The third and last part of an evaluation of all magic sets from the cube builder perspective.
Champions of Kamigawa, Betrayers of Kamigawa, Saviors of Kamigawa
If one counted only the commons and uncommons in these sets, they might have been the worst block for cubes, due to the very linear mechanics splice onto arcane, spirits matter and cards in hand matter. The rare legendary creatures, enchantments and lands, however, are typically modular and very welcome - see Meloku, the Dragon Spirits, the Myojins, Kiku, Masako, Kira, the flip creatures, Isamaru and others. Betrayers brings ninjutsu, Jitte and a few more rare legends. Saviors is a bit worse, feature a few more flip creatures, some good channel creatures and a lot of linear cards with the hand matters theme.
Ravnica: City of Guilds, Guildpact, Dissension
This block continues to improve the creature power level - which can be seen in Watchwolf, Vinelasher Kudzu, Dark Confidant and others -, and despite being a multicolor themed block, few cards care about which colors you play, being the most modular block since the terribly weak Masques. There are a lot of good mana fixers and multicolor enablers here, like the bounce lands and the signets, awesome multicolored and hybrid cards, and interesting mechanics - dredge, convoke, transmute and graft. The shocklands might be the best duals in history, too. The whole block is worth checking.
Time Spiral, Planar Chaos, Future Sight
Time Spiral block is my favorite one for cubes. Most card in these sets are highly modular. In Time Spiral, apart from slivers and a few things with suspend matters, the nostalgia theme brought a lot of legends that do unique things in one single set, such as Ith, Jaya Ballard amd Kaervek. The new shadow creatures coming back are nice as well. Do not forget to check the timeshifted cards, that brought several old favorites such as Call of the Herd, Gemstone Mine, Psionic Blast and Mirari, just to name a few. Planar Chaos keeps up the quality, in a much different way: the color shifted cards, eg. Harmonize, Mana Tithe and Damnation, the Magi that incarnate old artifacts, and alternative legends like Akroma, Angel of Fury and Mirri the Cursed. Future Sight is a great ending, bringing a lot of cards that do unique things, some mechanics that did not appear in any other set still and might never appear, and all sorts of interesting cards. Examples are Dryar Arbor, Ghostfire, the enchantment Magi and the Pacts.
While is dislike the linearity of the commons and uncommons in these two sets, which go too deep into the tribal theme, the rares and mythics are very interesting: the Elemental Incarnations, the Hideaway lands, the Commands, the Planeswalkers, some legends (Brigid and Doran), Bitterblossom, Taurean Mauler, Reveillark and Thoughtseize. The evoke Elementals and Oblivion Ring are good commons, but the rest of the cards in lower rarities just don't make the cut, unless your cube supports tribal archetypes.
These sets contribute a lot to the cube in the hybrid category, as expected. Cards as Spitemare, Firespout, Kitchen Flinks, Unmake, Boggart-Ram Gang, Oona and Kulrath Knight are good additions to most cubes. However, most hybrids only fit decks that are either monocolored or of the exact combination, as is the case with the Demigod and the Lieges. They will help shaping a cube that rewards monocolored decks, but is sort of awkward for limited. Many non-hybrid cards fall in this category as well, which is a pity given several of them are interesting and aggressively costed. The untap theme does not add much, and the -1/-1 theme is a bit too linear.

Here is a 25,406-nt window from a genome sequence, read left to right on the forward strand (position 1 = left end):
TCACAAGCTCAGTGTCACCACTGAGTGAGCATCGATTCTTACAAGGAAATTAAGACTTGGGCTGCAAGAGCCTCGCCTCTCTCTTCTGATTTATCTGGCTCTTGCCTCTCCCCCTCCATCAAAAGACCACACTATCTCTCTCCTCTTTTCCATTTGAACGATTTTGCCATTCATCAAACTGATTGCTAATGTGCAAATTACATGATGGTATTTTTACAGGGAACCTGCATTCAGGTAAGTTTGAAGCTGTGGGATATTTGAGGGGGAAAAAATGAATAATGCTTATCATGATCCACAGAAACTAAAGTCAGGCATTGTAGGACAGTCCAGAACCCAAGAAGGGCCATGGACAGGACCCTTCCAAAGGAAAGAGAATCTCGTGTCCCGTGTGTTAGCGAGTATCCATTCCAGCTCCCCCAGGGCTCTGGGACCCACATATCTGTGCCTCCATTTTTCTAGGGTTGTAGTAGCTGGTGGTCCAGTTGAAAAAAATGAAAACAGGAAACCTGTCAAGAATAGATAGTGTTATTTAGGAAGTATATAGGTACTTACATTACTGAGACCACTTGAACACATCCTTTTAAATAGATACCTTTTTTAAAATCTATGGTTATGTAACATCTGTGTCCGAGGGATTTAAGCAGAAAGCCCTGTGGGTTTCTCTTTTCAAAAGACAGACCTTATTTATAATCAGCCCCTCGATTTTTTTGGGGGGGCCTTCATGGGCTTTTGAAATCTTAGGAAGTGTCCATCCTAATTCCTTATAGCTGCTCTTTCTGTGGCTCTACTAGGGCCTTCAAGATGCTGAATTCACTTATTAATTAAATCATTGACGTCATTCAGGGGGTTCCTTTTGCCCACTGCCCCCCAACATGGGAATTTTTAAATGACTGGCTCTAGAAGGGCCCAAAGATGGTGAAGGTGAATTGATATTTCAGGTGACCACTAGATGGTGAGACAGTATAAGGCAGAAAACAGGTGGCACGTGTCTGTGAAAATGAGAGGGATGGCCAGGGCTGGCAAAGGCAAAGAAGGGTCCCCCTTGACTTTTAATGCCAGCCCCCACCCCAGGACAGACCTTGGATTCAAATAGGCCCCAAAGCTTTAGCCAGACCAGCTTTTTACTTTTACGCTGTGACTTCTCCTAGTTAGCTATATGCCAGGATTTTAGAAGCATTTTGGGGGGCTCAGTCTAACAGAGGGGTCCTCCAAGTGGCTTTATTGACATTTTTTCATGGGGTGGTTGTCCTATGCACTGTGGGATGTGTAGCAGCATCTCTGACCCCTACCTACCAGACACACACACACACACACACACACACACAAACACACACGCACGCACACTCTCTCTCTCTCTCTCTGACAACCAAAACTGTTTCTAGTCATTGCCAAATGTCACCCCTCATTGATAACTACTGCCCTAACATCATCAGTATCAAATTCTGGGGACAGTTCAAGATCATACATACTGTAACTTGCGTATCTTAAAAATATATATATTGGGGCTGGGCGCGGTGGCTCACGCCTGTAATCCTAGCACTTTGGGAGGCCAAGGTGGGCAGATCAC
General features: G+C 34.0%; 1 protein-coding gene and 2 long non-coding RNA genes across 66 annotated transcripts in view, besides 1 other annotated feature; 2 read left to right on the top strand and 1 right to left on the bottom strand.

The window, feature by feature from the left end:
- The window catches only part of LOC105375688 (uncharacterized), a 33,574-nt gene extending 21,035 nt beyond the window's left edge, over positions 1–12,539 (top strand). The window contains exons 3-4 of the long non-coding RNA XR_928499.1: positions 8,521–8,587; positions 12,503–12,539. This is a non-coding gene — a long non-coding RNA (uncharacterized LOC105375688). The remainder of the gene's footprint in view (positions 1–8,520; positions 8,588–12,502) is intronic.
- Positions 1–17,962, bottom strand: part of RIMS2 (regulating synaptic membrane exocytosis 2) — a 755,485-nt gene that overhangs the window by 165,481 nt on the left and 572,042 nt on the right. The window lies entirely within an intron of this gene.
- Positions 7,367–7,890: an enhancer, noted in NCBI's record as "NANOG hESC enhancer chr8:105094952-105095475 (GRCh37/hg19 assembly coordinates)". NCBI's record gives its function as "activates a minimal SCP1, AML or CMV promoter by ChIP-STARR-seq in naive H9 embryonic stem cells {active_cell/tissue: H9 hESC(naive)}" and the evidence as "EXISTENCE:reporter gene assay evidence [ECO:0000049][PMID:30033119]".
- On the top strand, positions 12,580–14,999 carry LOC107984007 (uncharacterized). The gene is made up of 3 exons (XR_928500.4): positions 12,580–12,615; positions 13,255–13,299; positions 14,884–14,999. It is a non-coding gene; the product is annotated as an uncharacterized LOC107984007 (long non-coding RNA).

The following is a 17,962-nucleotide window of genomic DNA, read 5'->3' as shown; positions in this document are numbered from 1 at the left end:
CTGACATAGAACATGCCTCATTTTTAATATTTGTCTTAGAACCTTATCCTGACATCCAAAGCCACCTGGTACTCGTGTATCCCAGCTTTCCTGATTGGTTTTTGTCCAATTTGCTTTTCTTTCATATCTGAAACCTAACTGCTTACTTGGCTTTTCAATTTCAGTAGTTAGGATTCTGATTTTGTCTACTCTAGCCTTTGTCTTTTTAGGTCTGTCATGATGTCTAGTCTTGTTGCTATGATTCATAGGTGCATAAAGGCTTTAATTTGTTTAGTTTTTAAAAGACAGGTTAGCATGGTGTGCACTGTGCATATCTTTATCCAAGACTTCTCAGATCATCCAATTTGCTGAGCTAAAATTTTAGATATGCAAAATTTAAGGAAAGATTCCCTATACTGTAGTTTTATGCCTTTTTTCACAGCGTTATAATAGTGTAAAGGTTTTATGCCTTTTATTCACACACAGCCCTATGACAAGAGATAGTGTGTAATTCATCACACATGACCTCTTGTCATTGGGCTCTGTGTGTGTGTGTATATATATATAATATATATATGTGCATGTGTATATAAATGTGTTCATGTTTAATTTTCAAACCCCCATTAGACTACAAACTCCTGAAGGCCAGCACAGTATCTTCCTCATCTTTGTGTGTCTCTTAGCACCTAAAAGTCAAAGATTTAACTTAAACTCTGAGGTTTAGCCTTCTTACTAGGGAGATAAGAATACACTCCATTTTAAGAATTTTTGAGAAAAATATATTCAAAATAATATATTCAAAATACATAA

Shards of Alara, Conflux, Alara Reborn
Since this block revolves around 3-color combinations, most cards are automatically discarded because they require one of those 10 specific color combinations to work. 3-colored decks are uncommon in limited, and it's even more unlikely someone will be playing a specific combination. The 2-colored multicoloreds are bad comparing to those from Invasion and Ravnica blocks, so there is little to be found here. The Conflux domain theme is very impractical in limited, and even worse in high power cubes - getting all 5 basic lands is too awkward against good beatdown and control decks. What is decent in these sets are some unearth creatures, mana fixing (tri-lands, Noble Hierarch, Ancient Ziggurat, Rupture Spire, basic landcycling) and very occasional good cards such as Thornling, Banefire, Volcanic Fallout, Bloodbraid Elf and the planeswalkers. Alara is, though, a good block if your cube wants to force 3-color combinations. This might, however, not be a good idea.
Zendikar block is the most modular block since Time Spiral, apart from the allys part, which I greatly dislike. The non-basic lands introduced in this block are good additions (especially enemy fetchlands, manlands and, for the sake of budget, the 1-life taplands), as several landfall cards (Emeria Angel and Plated Geopede for instance), some traps and quests. Several other cards, both related (Scute Mob, Beastmaster Ascension, Burst Lightning, Stoneforge Mystic) and non-related (Seagate Oracle, Vampire Nighthawk and the new Planeswalkers) to the land/exploration theme also shine.
Rise of the Eldrazi
Rise is a good set to find cards for a cube. The Eldrazi cards are nice for the cube because they appeal greatly to Timmies and are playable in decks of any color. Some level up creatures, such as Lighthouse Chronologist and Transcedent Master, stand out as powerhouses as well. Many interesting cards, however, are unrelated, like Vengevine, Narcolepsy, Linvala, Flame Slash and Wall of Omens. Several rebound spell are good as well, for instance Consuming Vapors and Staggershock. Another set worth taking a good look, especially for slower cubes, or ones seeking to improve control.